By Ros Satar
- Fernando Verdasco  def. Andy Murray 7-5 2-6 6-4 6-4
- ‘Positive’ about his two matches at the US Open
NEW YORK, USA – Andy Murray’s Slam comeback ended in the second round of the US Open, as Fernando Verdasco got a rare win over the Brit.
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Fernando Verdasco  def. Andy Murray 7-5 2-6 6-4 6-4
This was always going to be a tough ask for the former British & World No. 1 against a player who has been ranked as highly as World No. 7 in his career. Although it is always possible the Fernando Verdasco can be his own worst enemy on the court, he just was a little too consistent when it counted and overall, as he halted Andy Murray’s Slam comeback in the second round.
The Spaniard was quick to break the Brit at the first opportunity, but Murray came straight back at him, before breaking Verdasco a couple of games later. This time Verdasco was quick to quell the surge ahead, and after deflecting a set point, broke Murray and then served it out to take a one set lead.
There was more cat and mouse between he pair, with Verdasco and Murray both vocal with their frustrations, as Murray came out the better after three successive breaks of serve, before breaking once more to level the match.
His fall-away at the start of the second set was marked, swiftly falling to a 1-4 deficit, and with the prospect of a 10-minute break, his fighting spirit saw him battle away doggedly to get one of the breaks back, before Verdasco went 2-1 up.
Things got a little fractious as Murray encountered Verdasco chatting with a coach and a Spanish doubles player, as there still seems to be some confusion as to what players can and can’t do under the rules. The fourth set started very competitively between the pair with some breath-taking tennis, before Verdasco hit hard with a break to love. Murray could not covert on five break point chances and deflected two match points in the final game, before succumbing to the third set.
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‘Played some of the best tennis I’ve played since the surgery’
On the whole, Murray could be quite positive about how he had performed, even if his come-back was short-lived.
He told reporters: “I think some of the tennis I played today was some of the best I’ve played since I had the surgery or since I came back. But there were also periods in the match, especially in the first set, where I really didn’t play particularly well. I hit a lot of mistakes when I was up in that set. I feel like I should have won the first set and didn’t.
“Then kind of at the end when back was against the wall, I came up with some good tennis to make it close and interesting at the end and almost got myself back into it. There were too many ups and downs for my liking.
“Pretty challenging conditions. Certainly some of the toughest you’ll play in during the year. To sort of still be doing as well as I was at the end of the match, considering the lack of kind of practice and matches that I’ve had, was positive.”
After such a long lay-off, there were other aspects of the physical challenge that throw up interesting issues, as he went on to explain.
“It was a tough match for me physically because of the conditions and, you know, having played over three hours the other day. Like this is still quite early in the process for me.
“Like, your body and your hands, you build up callouses from playing a lot, and never get issues with blisters and stuff on your feet and things. These are all things that your body sort of protects you against when you’ve been playing a lot. And when you haven’t, it’s just like little bits and pieces that come up.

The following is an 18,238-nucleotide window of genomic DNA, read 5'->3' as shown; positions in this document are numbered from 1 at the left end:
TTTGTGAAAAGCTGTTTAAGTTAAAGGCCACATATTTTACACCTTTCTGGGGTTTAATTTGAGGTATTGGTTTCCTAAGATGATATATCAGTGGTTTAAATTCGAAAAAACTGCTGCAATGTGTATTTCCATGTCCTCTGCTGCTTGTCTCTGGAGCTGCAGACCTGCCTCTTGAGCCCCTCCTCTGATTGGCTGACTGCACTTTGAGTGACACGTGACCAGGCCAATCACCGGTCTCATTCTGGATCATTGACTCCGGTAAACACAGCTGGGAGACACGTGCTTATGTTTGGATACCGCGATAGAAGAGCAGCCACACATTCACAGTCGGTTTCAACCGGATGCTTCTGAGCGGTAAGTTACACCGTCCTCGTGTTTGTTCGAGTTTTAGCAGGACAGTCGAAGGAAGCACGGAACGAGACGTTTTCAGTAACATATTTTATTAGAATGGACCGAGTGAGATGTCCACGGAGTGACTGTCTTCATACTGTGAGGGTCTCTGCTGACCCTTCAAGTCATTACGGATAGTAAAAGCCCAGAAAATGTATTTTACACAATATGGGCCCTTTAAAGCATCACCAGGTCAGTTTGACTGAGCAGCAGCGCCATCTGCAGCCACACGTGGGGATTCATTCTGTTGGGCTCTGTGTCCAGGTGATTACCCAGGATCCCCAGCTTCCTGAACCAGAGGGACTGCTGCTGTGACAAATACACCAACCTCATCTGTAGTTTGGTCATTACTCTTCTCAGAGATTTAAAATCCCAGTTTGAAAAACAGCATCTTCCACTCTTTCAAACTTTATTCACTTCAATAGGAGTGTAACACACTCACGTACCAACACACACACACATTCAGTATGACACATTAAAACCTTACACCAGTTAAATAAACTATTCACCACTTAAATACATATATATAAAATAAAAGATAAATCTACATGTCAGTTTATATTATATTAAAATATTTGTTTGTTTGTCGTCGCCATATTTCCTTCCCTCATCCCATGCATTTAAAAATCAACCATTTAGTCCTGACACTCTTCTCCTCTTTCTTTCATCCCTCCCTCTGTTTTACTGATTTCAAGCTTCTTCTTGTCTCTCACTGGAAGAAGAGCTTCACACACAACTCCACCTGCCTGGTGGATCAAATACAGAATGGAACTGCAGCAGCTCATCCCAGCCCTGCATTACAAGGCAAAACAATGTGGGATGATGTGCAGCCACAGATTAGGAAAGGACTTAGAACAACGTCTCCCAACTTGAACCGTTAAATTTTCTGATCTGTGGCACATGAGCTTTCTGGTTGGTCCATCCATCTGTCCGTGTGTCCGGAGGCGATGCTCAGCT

“Like I say, it’s still quite early in this process for me. I did all right. I chased balls down right to the end of the match. I wasn’t giving up on points. It wasn’t the most comfortable I felt on a tennis court. I got through it and fought right to the end.”
The question though that everyone wants to know is whether this is a process that does have some kind of light at the end of the tunnel. We have seen with the comebacks this year in particular with Stan Wawrinka and Novak Djokovic that the process can have a lot of ups and downs, and Murray agreed, but sees no reason, if things improve for him physically that he can still compete at the highest levels of the sport.
“I think there’s for sure doubts about that because you just don’t know. I mean, when I got the injury, I was ranked No. 1 in the world. 12 months later, you know, things completely changed.
“You just don’t know exactly what’s round the corner. If things keep going smoothly, physically I continue to improve, I believe that I will get back to competing for the biggest competitions because there’s no reason why I couldn’t. But you don’t know.
“When you continue to build up and start playing more tournaments, you don’t know how you’re going to respond. If that’s the case, that makes things a little bit more tricky. Because of the path that I’ve been on the last year with the sort of many, many ups and downs, trying to come back, it not quite working, then ending up having the surgery and stuff. I think it’s completely normal to have those doubts.”
Murray has told BBC Sport that he wold love to play the final “traditional’ Davis Cup tie against Uzbekistan in Glasgow next month. However he would be looking once more at best-of-five set matches and with no points to defend for the rest of the season, he want to ensure it will not impact his plans for the rest of the season on tour.
He said: “Potentially it’s the last time I’d get to play competitive tennis in Scotland so I’d like to do that. I’d have to chat to my team because this is obviously a very important period in my rehab and my long-term strategy.”
The Davis Cup tie takes place between 14-16 September.
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